Financial Freedom: 14 Steps to Stop Relying on Your 9-5 Job’s IncomePublished on March 28th, 2016
Financial freedom. To me, this means having enough money to do what YOU want to do — enough money to live the life you choose, rather than a life of “working for the man” because you have no other options.
Financial freedom, or financial independence, opens up your world to anything. It doesn’t mean you HAVE to quit your job — it just gives you the OPTION to quit if it stops being enjoyable. Financial freedom also gives you the opportunity to pursue a job that may not pay very well but that you truly enjoy.
Want to travel the world for six months or six years? Your job is no longer a limiting factor. Ditto taking time off to spend with your children or using time you would otherwise be spending at work to help out in your community.
Those are the good options, but what about the BAD options? Protecting yourself from the unexpected is another benefit of financial independence.
Remember Enron? Tyco? MCI Worldcom? These companies crashed in spectacular fashion in the early 2000s, costing their employees their jobs — and in many cases, their retirement funds, too. We’ll talk about portfolio diversification a little later, but these companies left their employees out in the cold. Sure, some of the higher level executives went to jail, but having your former CEO behind bars doesn’t put food in your mouth.
Related: 5 Simple Ways to Improve Your Personal Finances — Starting Today
If you aren’t financially free, what happens to you if a family member has a prolonged illness and you’re their caregiver? Imagine a scenario where you’re the breadwinner, and you suddenly get very sick. What would happen to your quality of life if your boss told you your job was over?
Financial freedom can provide many great things, but it can also help shield you against the unexpected circumstances — those curveballs life throws at you.
Achieving financial freedom doesn’t mean you just save up a giant pile of cash. Obviously, you’ll need to save up a fairly large amount, but pulling an arbitrary number out of thin air can leave you with too little down the road or working for the man for far too long.
Here are 14 steps to take to gain your financial freedom.
Step #1: Get Your Family On Board
The very first step to ensuring your success is to get everyone on board with your plan. Money is the #1 thing couples fight about and one of the top reasons a marriage falls apart. Last year for April’s Fools Day, we “introduced” BiggerPockets Love, a dating site to help real estate investors avoid the cash-flow negative spouse and find someone who spends money on what matters — cash-flowing investments instead of depreciating assets!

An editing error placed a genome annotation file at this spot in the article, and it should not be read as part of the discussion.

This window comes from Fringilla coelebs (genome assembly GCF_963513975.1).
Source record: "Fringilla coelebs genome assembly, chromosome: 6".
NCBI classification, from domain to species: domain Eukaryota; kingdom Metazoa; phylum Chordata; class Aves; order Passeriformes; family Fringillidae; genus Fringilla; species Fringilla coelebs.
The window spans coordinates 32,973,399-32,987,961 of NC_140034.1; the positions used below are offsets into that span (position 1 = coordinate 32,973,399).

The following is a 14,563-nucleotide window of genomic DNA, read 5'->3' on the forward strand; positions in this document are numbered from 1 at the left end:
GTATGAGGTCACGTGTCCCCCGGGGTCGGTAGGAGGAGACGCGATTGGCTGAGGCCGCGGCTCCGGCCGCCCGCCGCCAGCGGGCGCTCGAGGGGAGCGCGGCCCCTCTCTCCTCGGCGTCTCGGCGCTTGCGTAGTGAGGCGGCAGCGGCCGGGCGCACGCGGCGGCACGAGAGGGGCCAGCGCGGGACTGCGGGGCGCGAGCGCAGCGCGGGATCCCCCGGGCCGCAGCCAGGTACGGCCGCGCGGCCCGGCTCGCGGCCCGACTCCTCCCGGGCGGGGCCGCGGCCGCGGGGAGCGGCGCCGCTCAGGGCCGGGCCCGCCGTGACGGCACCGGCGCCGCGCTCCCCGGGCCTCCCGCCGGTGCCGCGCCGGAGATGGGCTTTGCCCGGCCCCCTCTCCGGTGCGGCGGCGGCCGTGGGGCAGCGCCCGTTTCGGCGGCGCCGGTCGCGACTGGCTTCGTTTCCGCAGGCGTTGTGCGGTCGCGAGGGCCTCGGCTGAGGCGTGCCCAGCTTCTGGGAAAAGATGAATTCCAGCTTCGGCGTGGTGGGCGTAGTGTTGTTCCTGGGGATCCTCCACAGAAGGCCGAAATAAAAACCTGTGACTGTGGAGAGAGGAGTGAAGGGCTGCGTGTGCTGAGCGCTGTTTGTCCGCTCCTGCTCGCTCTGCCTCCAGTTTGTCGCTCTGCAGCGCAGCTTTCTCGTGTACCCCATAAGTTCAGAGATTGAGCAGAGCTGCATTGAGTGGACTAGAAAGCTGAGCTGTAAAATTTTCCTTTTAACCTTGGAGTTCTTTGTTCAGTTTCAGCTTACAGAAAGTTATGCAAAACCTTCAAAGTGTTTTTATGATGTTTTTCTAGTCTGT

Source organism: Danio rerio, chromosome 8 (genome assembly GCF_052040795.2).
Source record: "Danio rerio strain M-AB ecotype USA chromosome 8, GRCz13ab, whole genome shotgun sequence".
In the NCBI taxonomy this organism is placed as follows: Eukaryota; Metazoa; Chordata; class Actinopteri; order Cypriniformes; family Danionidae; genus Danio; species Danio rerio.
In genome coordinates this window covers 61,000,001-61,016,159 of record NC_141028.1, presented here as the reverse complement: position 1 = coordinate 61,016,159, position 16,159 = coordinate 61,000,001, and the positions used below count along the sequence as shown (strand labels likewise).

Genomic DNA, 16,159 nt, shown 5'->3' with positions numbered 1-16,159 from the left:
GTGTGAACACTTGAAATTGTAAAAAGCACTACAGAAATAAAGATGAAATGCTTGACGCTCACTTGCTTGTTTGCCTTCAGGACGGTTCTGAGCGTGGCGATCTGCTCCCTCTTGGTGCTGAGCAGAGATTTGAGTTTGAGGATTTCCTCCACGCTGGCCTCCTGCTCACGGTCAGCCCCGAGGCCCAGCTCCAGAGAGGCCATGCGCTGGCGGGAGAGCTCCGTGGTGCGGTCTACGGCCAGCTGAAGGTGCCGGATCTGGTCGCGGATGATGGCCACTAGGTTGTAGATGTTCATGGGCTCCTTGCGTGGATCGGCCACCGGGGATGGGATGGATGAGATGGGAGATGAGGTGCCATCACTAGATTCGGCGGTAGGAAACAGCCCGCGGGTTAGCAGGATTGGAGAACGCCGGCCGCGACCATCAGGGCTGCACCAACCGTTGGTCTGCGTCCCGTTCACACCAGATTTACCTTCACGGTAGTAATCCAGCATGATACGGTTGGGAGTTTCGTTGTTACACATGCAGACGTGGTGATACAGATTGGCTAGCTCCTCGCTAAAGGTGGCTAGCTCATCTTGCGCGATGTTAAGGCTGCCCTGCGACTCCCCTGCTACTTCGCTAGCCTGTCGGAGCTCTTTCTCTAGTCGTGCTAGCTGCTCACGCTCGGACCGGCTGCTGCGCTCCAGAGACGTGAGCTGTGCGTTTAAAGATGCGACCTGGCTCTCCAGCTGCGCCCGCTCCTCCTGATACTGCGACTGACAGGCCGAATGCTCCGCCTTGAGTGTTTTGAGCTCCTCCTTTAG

Now, while this was a joke, there’s some truth in there. Having your spouse be on the same page as you can mean the difference between success and failure.
But if you have kids too and are making a change from spending freely to saving fiercely, your kids aren’t going to understand what’s going on when you start your question towards financial freedom — and might give you a lot of pushback.
Make it fun for your kids to participate in your goal. The main thing children want is your time, which just so happens to fit perfectly into your new spend-less philosophy.
Start a family game night, make weekends the time to go to the park, local pool, or on a long bike ride. Go for a walk with them and talk. Go hiking, camping, or even just invite some of their friends over for a playdate.
As you fill up their time, they won’t miss the “stuff” so much. But also explain to them what you are doing and why. Financial education in America is so lacking; most people graduate from high school without even knowing the basic essentials like budgeting and living within their means.
Step #2: Figure Out Your Financial Freedom Number
Knowing how much money you need to save up shouldn’t be guesswork — what if you guess wrong? Do you know how much you spend on groceries every month? What about gas? Utilities? Clothes?
Step #3: Track Your Spending
The first step to knowing how much you need for financial freedom is knowing how much you spend. Start tracking your spending — any dollar, any dime that goes out of your pocket needs to be accounted for.
Tracking your spending can be as general or as detailed as you would like, but it’s far easier to make changes and cuts when you get more detailed.
When I first started tracking my spending, I was astonished to see that I went to the grocery store about five days a week. I drove past it on my way home from the gym, and I would always remember something I needed, so I would just stop in for “a few things.”
But every day, I was stopping in and grabbing the “few things” I needed, plus a few more items that were on clearance or on sale or just looked interesting.
I ended up spending hundreds of extra dollars every month without even knowing it. Once I started tracking my spending, I was able to exercise more discipline and make shopping lists and stick to them.
Related: The Foolproof Monthly Budget: How to Save Up Money to Buy Investment Properties
Step #4: Review Your Expenses
Track your spending for a month, and then review each individual category. Do you see anything you could reduce or remove completely? Another thing we discovered when we tracked our spending to help achieve financial freedom is that we were going out to restaurants three times a week. We cut back to once a week and don’t really miss it.
After you know how much is going out and you have reviewed your categories for easy cuts, take a deeper look at items that may seem fixed. Your mortgage or rent isn’t going to be reduced easily, but is there any way to reduce your utilities?